O: My approach to this kind of problem is that if you are providing a service of value to users, you as the provider, designing for the user, create a sustainable business model. The best way to do that is derive revenue from the core value you are creating. With eBay, the transactions, rather than something that is happening on the side. We need to be looking for businesses that are a force for social good. But a lot of people do not believe this and think you have to make up for profits through contribution to charity. If you can charge a fair price and can use that to build more services at charge that pays employees and puts their kids through school — all this is a good thing.
Zoe Baird: can you talk a little bit about what you see as the next wave of tools to have both transparency and privacy?
O: Transparency in a system doesn’t mean transparency around individuals actions. Not every user action needs to be transparent. Having control over identity is critical. If you are in an economic system, buyers and sellers need to know each other or intermediaries need to be known, but full transparency is not directly complementary with commerce. Need to protect individual information with their own control, but some level of transparency is important.
Esther: allowing a second pseudonym that authenticates your identity (e.g. Opinity)
O: These are great solutions for privacy without loosing the ability to conduct commerce.
Gary Bolles: with eBay you have an infrastructure, but with the Network what are the kind of rules?
O: One of our important realizations is that business cannot be left out of the equation and can be a force for good. I recently rediscovered Adam Smith, the classic baker selling to shoe maker example where the profit is evidence of the quality of life increasing for both parties. Smith held that we needed competition and no negative externalities, but our modern economies are more complex. Which is where we get to Access, Connection and Ownership.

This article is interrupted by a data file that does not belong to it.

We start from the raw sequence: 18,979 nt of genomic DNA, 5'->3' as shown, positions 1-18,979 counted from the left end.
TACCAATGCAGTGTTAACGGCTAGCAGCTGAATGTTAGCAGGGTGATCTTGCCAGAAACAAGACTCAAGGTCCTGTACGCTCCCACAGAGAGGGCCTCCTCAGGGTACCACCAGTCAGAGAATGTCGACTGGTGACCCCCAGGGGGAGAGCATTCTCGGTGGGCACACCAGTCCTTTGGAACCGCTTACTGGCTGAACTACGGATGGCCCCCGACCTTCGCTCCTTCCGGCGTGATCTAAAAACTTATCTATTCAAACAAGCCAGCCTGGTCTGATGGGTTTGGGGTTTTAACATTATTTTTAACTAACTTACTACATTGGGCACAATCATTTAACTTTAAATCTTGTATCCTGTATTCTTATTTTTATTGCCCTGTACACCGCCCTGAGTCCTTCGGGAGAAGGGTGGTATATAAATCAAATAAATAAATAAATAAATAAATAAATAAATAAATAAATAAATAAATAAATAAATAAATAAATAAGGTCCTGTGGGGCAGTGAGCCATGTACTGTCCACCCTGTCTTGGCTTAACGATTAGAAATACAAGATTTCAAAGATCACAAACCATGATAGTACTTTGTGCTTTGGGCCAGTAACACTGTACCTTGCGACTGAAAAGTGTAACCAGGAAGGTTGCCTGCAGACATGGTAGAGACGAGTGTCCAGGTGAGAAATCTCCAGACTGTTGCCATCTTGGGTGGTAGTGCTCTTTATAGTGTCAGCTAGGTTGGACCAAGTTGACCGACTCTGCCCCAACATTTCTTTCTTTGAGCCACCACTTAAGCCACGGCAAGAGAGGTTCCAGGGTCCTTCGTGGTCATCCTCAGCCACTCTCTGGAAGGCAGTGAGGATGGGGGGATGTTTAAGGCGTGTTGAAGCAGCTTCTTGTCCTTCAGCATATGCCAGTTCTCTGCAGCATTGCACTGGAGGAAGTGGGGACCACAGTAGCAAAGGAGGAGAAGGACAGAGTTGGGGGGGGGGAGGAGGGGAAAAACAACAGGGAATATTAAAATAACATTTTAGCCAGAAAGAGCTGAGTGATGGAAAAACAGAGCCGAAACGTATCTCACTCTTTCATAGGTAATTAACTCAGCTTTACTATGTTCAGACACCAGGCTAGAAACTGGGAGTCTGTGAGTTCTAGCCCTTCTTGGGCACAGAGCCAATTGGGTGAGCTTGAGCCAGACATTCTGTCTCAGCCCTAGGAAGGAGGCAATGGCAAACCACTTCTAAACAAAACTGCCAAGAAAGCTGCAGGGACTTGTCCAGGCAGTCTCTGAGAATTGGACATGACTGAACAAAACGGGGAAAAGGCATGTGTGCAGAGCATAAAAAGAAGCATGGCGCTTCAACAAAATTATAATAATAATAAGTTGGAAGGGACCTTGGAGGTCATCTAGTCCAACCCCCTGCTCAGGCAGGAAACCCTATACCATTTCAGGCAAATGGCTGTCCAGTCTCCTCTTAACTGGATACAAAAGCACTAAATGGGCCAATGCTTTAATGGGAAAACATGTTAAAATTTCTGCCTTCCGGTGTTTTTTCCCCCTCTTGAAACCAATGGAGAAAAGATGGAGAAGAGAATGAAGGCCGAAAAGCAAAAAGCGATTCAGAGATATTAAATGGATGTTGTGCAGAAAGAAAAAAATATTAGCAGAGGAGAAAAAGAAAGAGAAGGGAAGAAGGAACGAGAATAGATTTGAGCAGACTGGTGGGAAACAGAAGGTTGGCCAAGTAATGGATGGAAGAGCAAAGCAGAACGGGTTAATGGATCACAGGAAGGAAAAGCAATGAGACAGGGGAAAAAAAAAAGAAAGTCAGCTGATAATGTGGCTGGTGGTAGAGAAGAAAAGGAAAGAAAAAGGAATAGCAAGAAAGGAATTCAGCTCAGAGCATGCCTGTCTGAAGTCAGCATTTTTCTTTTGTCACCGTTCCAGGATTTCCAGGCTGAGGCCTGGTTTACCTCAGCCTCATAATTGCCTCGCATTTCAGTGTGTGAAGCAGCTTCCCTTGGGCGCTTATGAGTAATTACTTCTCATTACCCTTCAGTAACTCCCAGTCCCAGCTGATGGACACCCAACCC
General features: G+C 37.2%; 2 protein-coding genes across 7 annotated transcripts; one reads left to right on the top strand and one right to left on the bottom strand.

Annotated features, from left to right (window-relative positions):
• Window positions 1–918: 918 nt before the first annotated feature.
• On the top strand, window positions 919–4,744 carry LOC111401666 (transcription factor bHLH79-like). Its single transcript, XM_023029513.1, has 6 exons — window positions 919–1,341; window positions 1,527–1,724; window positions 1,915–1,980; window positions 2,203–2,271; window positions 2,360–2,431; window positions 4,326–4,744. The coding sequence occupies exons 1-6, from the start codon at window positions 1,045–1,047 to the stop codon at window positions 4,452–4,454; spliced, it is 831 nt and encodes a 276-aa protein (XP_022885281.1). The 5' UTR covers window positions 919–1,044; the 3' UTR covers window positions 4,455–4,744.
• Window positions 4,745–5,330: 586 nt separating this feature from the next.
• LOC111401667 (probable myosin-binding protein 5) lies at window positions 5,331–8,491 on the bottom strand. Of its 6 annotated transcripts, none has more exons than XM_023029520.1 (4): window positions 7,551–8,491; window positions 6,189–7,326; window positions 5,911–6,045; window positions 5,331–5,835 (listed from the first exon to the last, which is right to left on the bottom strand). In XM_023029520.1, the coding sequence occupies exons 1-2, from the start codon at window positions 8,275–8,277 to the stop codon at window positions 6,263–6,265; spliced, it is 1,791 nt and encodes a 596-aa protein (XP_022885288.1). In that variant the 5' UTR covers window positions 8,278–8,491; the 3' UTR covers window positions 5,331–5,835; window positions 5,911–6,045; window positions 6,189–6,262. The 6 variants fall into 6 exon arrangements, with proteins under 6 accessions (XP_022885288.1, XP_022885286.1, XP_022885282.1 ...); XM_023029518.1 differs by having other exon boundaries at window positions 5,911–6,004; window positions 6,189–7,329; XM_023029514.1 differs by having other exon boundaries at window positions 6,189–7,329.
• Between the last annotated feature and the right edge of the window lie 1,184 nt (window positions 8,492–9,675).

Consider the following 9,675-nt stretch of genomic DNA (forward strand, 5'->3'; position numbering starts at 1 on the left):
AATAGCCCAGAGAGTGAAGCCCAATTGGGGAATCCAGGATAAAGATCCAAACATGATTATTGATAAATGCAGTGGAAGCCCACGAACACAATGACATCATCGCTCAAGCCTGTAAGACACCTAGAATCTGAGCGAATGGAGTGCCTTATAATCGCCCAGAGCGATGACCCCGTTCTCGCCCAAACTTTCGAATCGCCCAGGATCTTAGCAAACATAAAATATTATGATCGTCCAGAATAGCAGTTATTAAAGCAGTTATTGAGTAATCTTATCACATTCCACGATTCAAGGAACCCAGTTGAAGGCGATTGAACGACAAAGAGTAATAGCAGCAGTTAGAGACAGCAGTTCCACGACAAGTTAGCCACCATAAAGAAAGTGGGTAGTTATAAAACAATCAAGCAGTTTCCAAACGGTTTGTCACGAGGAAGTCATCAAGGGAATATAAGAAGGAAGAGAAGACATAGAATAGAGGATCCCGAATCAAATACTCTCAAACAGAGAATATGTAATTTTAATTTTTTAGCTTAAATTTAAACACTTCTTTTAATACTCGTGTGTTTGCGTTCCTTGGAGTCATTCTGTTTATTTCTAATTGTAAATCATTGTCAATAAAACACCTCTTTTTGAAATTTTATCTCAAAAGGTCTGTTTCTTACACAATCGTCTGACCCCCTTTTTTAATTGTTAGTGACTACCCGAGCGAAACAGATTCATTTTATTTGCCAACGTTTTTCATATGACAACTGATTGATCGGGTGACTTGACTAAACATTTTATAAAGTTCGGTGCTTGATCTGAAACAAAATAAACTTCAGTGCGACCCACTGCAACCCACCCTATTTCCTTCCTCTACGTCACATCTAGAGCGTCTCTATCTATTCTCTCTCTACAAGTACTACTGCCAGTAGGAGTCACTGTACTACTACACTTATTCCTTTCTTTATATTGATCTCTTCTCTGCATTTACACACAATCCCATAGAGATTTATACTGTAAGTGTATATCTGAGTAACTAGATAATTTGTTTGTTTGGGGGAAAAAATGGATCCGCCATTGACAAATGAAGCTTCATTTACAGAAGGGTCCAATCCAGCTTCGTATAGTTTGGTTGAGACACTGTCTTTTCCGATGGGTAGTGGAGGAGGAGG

The wonderful thing about an enabling environment is that it leads to trust. Buy something from a stranger and it can teach you that you can trust a stranger.
Christina Koukkos: what example investments can you share? Someone else asks about clean tech?
O: Example of our investments would not include clean energy. Clearly clean energy is an example of a business that can be a force for good, something that can be sustainable as a business and a sustainable contribution. Compare to the current industry which has a ton of externalities, an industry you cannot be convinced that you are making the world a better place if you work for in it.
A lot of ON investments in this room. Linden Lab demonstrates connection and collaboration, shared interests within world sometime, shared ownership. Meetup: how does my group work? Eventful: has an event demand aggregation tool that increases the level of ownership and user empowerment.
Someone asks: how do I extend my reputation I built within eBay into other environments?
O: Because you can have different environments with different rules and different structures, the reputations you build don’t necessarily map to other environments. There is a desire to say a local reputation should be extended nationally (Mayor of a small town to President of the US), but while it is relevant it may not necessarily map.
This guy really is a genius. Ebay is a company that listened to its users and suceeded.
Originally posted on March 19, 2006 @ 8:41 pm